As Asian private sector debt levels rise to 1997 highs, investors may want to watch out for potential risks in emerging Asia bond-related exchange traded funds.
The combination of high leverage, with emerging Asia debt more than doubling to $21 trillion over the past five years, and notoriously low liquidity in emerging Asia could weigh on Asia debt when the markets turn sour, reports Henny Sender for Financial Times.
Investors may want to keep tabs on he WisdomTree Asia Local Debt Fund (NYSEArca: ALD), an actively managed ETF that tracks local debt denominated in currencies of Asia Pacific ex-Japan countries. ALD has gained 4.1% year-to-date. [ETF Spotlight: Active Asia Debt]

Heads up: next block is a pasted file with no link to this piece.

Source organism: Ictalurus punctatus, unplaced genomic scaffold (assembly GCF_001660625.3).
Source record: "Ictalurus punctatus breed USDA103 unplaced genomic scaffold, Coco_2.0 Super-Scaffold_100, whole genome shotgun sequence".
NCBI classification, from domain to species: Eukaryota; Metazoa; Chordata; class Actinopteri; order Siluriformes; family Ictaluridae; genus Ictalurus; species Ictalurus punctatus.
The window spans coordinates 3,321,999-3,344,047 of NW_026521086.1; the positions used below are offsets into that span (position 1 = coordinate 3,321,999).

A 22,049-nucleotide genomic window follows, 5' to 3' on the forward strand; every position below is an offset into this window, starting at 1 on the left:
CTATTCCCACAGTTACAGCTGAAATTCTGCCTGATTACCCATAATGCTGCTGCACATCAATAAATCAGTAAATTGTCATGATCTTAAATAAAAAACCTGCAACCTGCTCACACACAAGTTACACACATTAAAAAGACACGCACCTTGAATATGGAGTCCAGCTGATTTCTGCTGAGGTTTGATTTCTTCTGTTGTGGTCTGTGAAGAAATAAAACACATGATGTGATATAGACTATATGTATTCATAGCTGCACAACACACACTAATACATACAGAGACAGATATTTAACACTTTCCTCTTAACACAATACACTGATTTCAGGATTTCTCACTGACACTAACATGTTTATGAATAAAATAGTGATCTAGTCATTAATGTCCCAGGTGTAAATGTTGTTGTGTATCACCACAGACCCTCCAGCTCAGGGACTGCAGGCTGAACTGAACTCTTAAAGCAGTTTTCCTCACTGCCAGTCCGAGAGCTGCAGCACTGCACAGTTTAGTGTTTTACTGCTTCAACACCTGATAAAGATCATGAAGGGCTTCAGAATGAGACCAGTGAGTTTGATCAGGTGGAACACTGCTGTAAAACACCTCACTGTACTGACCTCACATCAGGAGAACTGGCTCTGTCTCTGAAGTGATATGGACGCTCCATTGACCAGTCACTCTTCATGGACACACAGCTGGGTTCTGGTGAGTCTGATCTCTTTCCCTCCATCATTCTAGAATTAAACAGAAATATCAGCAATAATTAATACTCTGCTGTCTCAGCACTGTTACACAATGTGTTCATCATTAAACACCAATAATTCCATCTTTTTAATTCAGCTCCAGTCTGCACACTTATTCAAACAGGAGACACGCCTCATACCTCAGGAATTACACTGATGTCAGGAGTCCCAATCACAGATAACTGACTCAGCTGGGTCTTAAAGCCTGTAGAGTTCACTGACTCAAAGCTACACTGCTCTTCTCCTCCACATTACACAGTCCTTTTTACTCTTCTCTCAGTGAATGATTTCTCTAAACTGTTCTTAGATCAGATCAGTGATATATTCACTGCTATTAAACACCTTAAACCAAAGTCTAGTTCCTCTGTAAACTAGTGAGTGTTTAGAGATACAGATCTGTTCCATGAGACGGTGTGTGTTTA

Additionally, other broad emerging market bond ETFs include significant Asia exposure. For instance, the iShares J.P. Morgan USD Emerging Markets Bond ETF (NYSEArca: EMB) has a 4.5% weight in China, 5.3% in Indonesia and 5.5% in the Philippines. [EM Bond ETFs Firm as Issuance Soars]
The region has been able to support its high debt burden, with large foreign capital inflows and current account surpluses.
However, market observers have pointed to an end of easy money from the Federal Reserve and heightened global volatility, which have weighed on emerging market debt and their respective currencies since the July high.
Some also argue that corporate Asia is more vulnerable than sovereign debt since many Asian companies have benefited from the Fed’s near-zero rate policies, which will likely end soon.